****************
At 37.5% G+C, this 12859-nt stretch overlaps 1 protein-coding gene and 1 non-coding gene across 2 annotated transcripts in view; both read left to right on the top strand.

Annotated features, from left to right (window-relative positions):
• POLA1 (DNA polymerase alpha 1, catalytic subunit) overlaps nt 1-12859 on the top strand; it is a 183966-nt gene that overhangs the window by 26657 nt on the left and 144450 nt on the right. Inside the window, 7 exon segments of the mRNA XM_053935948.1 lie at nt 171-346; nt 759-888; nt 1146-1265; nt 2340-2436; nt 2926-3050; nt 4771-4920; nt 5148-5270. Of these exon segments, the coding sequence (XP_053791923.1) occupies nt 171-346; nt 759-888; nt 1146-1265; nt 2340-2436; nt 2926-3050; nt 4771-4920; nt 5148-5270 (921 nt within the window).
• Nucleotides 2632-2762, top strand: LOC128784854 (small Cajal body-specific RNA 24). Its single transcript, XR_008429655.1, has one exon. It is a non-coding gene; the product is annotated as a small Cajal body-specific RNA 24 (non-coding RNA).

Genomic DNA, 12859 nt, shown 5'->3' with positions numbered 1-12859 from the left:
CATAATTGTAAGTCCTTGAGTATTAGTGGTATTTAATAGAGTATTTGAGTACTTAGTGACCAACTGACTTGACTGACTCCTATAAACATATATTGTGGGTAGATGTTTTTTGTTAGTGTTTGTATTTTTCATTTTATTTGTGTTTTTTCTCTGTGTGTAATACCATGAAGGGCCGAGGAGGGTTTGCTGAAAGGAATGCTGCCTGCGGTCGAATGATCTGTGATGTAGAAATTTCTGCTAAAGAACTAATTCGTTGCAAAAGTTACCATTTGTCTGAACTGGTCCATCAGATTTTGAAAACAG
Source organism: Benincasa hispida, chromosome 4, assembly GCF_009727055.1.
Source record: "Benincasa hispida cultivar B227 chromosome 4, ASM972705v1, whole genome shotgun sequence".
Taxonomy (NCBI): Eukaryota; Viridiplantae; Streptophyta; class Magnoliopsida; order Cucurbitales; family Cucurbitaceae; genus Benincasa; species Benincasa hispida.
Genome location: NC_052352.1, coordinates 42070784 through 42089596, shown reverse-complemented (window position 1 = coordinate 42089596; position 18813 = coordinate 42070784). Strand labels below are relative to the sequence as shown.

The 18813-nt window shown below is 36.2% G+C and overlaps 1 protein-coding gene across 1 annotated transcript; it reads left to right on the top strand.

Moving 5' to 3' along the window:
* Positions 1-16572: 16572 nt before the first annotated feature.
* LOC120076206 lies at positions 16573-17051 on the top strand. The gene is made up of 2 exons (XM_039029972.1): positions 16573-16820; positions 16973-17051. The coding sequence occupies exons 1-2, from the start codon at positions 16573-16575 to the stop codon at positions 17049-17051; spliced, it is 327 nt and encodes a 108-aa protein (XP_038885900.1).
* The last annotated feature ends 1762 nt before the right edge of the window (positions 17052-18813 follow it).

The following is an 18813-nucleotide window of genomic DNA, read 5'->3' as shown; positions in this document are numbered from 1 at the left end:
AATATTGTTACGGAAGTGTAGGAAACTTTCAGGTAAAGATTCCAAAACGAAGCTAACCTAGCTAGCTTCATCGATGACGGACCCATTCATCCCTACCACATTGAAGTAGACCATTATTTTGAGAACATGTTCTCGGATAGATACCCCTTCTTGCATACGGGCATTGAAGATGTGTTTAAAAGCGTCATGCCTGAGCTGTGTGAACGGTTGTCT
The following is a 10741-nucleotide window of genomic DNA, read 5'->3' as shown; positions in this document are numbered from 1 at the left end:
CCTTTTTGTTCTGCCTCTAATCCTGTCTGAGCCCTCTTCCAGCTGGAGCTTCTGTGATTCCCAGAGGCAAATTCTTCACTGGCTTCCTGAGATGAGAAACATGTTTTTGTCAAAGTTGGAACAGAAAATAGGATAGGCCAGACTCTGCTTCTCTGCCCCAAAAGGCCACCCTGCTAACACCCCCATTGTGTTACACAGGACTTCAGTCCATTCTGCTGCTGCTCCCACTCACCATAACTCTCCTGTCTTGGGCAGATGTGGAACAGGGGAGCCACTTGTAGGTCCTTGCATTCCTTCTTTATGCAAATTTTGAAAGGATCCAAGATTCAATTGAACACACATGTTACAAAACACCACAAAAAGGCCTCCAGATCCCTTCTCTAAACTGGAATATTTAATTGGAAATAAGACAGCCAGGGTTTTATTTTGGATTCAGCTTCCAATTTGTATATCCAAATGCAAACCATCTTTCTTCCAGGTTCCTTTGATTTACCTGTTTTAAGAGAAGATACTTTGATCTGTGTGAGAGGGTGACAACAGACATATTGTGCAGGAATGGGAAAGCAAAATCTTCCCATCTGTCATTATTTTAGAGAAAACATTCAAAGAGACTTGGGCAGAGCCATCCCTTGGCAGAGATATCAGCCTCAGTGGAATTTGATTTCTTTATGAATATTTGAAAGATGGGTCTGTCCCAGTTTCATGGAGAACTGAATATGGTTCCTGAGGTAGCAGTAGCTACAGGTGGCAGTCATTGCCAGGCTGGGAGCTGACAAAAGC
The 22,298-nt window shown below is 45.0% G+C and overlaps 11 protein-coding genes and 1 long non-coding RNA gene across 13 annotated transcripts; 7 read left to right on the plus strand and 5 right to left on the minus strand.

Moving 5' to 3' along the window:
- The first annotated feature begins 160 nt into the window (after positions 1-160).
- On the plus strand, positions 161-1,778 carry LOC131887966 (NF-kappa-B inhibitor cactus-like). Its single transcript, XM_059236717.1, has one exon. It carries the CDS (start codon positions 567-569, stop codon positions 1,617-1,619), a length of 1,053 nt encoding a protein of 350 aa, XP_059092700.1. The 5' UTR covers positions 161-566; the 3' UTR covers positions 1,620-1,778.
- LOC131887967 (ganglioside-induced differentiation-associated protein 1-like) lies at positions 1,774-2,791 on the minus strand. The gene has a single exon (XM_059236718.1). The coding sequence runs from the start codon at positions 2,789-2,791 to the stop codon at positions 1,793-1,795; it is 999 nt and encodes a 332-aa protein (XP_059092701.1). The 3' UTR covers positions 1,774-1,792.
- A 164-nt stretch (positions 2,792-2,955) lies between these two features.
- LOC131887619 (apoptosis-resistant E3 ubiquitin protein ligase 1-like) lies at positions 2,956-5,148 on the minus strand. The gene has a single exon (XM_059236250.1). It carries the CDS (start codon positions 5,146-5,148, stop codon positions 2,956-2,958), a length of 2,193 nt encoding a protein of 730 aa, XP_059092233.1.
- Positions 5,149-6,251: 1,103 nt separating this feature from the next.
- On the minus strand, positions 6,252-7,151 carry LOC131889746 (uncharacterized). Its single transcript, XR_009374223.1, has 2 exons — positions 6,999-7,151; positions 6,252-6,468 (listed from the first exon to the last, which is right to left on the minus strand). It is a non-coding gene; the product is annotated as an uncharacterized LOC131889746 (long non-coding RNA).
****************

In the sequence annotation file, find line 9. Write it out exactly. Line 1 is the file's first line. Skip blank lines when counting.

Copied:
Taxonomy (NCBI): Eukaryota; Viridiplantae; Streptophyta; class Magnoliopsida; order Cucurbitales; family Cucurbitaceae; genus Benincasa; species Benincasa hispida.